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The charge that Kind bars aren't as healthy as the company claims instantly confused consumers. Aren't those bars packed with whole grains, nuts and seeds? And aren't those ingredients all good for us?
Earlier this week, the Food and Drug Administration sent a warning letter to Kind, saying that labels on certain products don't meet federal requirements for use of the nutrient content claim of “healthy”.
Four bars were named in the FDA letter:
- Kind Fruit & Nut Almond & Apricot
- Kind Fruit & Nut Almond & Coconut
- Kind Plus Peanut Butter Dark Chocolate + Protein
- Kind Plus Dark Chocolate Cherry Cashew + Antioxidants
The company defended its products and said "labeling adjustments are being made."
Kind snacks have long been considered a more nutritious alternative to other granola bars or candy bars because some Kind products contain less sugar than competing brands. But do those four bars those listed by the FDA qualify as health food impostors?
Part of the confusion comes from what we perceive as "better" or "healthier" ingredients. For example, you may think honey is a natural, healthier alternative to white table sugar, or sucrose. While agave, honey, and brown sugar all sound like healthier options to sucrose, they are all seen by the body as the same fuel. All can quickly raise blood sugar. So the fewer the grams, the better.
What should you look for on the labels of snack bars?
First, let's dispatch with one huge caveat.
The types of bars best suited for children, athletes, seniors or active adults do differ and should uniquely match the nutrition needs and goals of those specific eaters, experts agree.
"The sticking point for me is that if I were to recommend a snack bar for an individual, I would have to know (their) age, sex, level of activity, current BMI, (and) what their overall diet looks like on a daily basis," said Joanne Lupton, a professor in the department of nutrition and food science at Texas A&M University.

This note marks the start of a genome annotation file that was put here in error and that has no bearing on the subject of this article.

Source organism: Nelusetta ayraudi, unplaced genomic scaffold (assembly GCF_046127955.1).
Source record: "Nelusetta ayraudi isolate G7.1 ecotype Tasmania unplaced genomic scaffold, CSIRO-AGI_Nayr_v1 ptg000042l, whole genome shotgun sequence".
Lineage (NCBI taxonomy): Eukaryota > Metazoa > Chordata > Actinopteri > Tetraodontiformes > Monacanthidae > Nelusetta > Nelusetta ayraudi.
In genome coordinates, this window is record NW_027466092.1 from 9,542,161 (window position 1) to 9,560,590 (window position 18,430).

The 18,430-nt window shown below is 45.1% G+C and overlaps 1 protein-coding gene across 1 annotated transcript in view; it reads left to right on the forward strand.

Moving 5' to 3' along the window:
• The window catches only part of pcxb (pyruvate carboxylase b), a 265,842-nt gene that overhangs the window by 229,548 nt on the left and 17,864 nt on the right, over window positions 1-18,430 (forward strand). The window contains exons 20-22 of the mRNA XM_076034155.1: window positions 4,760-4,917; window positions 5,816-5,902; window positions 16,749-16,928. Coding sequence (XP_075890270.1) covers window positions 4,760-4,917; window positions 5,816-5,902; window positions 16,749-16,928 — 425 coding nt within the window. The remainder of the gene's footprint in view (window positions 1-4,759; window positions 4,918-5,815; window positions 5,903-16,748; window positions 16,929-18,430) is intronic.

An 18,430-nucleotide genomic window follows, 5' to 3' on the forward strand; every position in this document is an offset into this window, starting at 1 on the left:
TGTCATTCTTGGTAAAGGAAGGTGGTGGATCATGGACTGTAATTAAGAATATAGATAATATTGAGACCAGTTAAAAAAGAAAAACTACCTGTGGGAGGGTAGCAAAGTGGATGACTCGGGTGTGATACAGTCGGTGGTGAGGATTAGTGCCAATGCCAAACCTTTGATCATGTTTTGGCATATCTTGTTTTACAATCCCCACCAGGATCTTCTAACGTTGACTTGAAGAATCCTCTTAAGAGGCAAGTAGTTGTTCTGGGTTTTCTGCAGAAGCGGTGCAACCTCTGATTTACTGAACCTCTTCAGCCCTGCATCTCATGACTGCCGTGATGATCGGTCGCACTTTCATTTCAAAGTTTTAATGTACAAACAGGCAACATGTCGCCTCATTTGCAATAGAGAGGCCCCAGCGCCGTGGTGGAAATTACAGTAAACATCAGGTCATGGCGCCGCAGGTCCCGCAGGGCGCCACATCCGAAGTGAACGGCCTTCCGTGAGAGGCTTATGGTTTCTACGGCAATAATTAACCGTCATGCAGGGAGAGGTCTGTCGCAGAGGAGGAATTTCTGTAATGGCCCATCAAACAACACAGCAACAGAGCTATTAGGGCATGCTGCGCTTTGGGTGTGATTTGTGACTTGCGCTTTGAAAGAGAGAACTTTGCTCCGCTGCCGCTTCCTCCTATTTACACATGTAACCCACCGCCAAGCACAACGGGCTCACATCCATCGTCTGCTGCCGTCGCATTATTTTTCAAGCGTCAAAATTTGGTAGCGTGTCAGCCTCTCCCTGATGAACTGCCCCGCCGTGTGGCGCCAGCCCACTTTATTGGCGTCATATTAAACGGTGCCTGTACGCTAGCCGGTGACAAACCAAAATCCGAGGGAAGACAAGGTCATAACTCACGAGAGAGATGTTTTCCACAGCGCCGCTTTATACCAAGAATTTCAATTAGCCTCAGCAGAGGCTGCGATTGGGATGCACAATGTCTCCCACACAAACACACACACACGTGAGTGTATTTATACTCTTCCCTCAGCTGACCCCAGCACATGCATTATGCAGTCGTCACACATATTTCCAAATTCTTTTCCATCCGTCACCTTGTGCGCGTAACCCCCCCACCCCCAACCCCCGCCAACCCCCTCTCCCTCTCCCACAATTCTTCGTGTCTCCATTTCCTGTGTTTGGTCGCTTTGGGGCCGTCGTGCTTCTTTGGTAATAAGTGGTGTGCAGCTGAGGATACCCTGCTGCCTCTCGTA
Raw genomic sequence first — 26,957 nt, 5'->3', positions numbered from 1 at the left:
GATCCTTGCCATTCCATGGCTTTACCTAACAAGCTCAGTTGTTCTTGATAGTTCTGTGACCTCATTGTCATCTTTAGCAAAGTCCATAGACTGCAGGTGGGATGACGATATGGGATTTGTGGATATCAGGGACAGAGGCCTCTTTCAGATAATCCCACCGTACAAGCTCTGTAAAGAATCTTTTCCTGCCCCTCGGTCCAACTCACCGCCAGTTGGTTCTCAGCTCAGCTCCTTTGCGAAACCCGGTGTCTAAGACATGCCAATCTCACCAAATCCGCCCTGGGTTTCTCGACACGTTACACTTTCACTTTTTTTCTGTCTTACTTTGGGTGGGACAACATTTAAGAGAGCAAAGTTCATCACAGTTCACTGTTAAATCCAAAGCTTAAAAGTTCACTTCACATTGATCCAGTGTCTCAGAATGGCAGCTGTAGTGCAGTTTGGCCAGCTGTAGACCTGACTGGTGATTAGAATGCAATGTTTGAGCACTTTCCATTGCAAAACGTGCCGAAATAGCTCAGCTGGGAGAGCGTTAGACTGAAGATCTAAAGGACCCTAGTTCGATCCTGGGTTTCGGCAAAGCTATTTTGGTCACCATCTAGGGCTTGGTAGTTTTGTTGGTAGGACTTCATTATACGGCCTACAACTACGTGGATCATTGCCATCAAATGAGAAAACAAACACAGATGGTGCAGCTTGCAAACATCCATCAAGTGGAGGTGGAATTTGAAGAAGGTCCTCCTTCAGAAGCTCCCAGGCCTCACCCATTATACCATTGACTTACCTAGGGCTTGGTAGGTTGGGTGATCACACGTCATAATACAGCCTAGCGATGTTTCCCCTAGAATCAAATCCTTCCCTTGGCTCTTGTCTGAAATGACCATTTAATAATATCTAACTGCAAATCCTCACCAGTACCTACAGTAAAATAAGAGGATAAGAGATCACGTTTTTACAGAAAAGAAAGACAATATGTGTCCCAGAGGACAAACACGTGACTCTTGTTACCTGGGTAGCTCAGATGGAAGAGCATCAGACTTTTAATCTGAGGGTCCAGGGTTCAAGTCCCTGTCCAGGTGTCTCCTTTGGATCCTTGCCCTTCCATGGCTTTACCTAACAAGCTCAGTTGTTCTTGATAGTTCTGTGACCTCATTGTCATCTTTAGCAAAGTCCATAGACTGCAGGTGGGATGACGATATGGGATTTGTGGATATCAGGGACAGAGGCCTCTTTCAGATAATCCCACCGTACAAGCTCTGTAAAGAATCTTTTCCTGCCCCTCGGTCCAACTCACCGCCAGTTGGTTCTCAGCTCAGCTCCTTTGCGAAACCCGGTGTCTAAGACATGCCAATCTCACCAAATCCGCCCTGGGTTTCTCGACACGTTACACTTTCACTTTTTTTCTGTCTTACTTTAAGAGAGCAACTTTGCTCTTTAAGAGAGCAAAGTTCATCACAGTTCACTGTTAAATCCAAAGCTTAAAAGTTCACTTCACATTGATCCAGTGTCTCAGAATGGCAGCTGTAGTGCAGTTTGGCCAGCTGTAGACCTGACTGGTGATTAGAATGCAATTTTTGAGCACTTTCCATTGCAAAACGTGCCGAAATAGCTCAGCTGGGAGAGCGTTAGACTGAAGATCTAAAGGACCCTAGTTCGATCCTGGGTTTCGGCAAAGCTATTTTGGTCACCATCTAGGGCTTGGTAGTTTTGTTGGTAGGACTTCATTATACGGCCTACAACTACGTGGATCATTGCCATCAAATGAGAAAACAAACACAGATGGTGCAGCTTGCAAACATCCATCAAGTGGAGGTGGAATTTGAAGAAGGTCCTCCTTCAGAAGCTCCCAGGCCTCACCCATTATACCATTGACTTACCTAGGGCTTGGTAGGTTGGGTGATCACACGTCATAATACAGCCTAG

"Are they overweight? I would suggest no snacks, unless they were nutritional enough to substitute for empty calories in their diet and thus decreased their daily caloric intake," Lupton wrote in an email to TODAY.
"Are they active teenage boys in the U.S. who are not overweight, and are eating a balanced diet? I'd say 'whatever you want,' " Lupton wrote, noting, however, those boys still should track their overall calorie intake.
But for the vast number of active adults, a "good bar" should fill-in the nutritional gaps left by our daily diets, said Roger Clemens, adjunct professor of pharmaceutical sciences and associate director of the regulatory science program at the USC School of Pharmacy.
He's talking about what he and other members of the 2010 advisory committee on U.S. dietary guidelines dubbed "nutrients of concern."
Because many of us eat fewer vegetables, fruits, whole grains, milk products or seafood than recommended, our consumption of some nutrients are low enough to be a worry for experts, like Clemens, who monitor that sort of thing.
That list of missing nutrients, according to the 2010 committee:
- Dietary fiber
- Vitamin D
- As well as iron, folate and vitamin B12 for certain population groups.
So those are among the ingredients Clemens would want to read on the label of a snack bar.
In a word, nuts
Almonds and walnuts have been shown to reduce the risk of cardiovascular issues, Clemens said. And he would look for omega-3 fatty acids — also found almonds and walnuts.
According to the National Institutes of Health, omega-3 fatty acids are crucial for muscle activity, blood clotting, digestion, fertility, and cell division and growth.
Check the label for whole grains
Especially oats, which contain beta-glucan, shown to have cholesterol-lowering effects, says Clemens.
"Oatmeal and oat-containing products are typically low in sodium and high in soluble fiber, which is all good for the gut," Clemens said.
The bar should contain "complete proteins" to provide a feeling a fullness. To better accomplish that goal, Clemens said he'd prefer to see not proteins from plant sources but from dairy sources such as casein and whey.
Finally, the ideal snack bar would pack an adequate supply of iodine.
"As we reduce sodium in the United States, I would look for a bar that contains iodine," Clemens said. "None of the bars, except for meal-replacement bars, contain iodine. And we know iodine is important for brain function and general metabolism."
A little sweet
Of course, many of us want our treats to be tasty. "Look for the total amount of sugar, not the type of sweetener — they're all equivalent to the body. Aim for up to 8 grams per bar," said Madelyn Fernstrom, TODAY health and nutrition editor.
"The important point is NOT to look for a certain sweetener like honey and agave," Fernstrom said. "It's the the total amount of sugar that counts."
200 calories or less
"As for calories, under 200," Fernstrom added. "And if you're watching your weight, aim for 100 to 150 calories."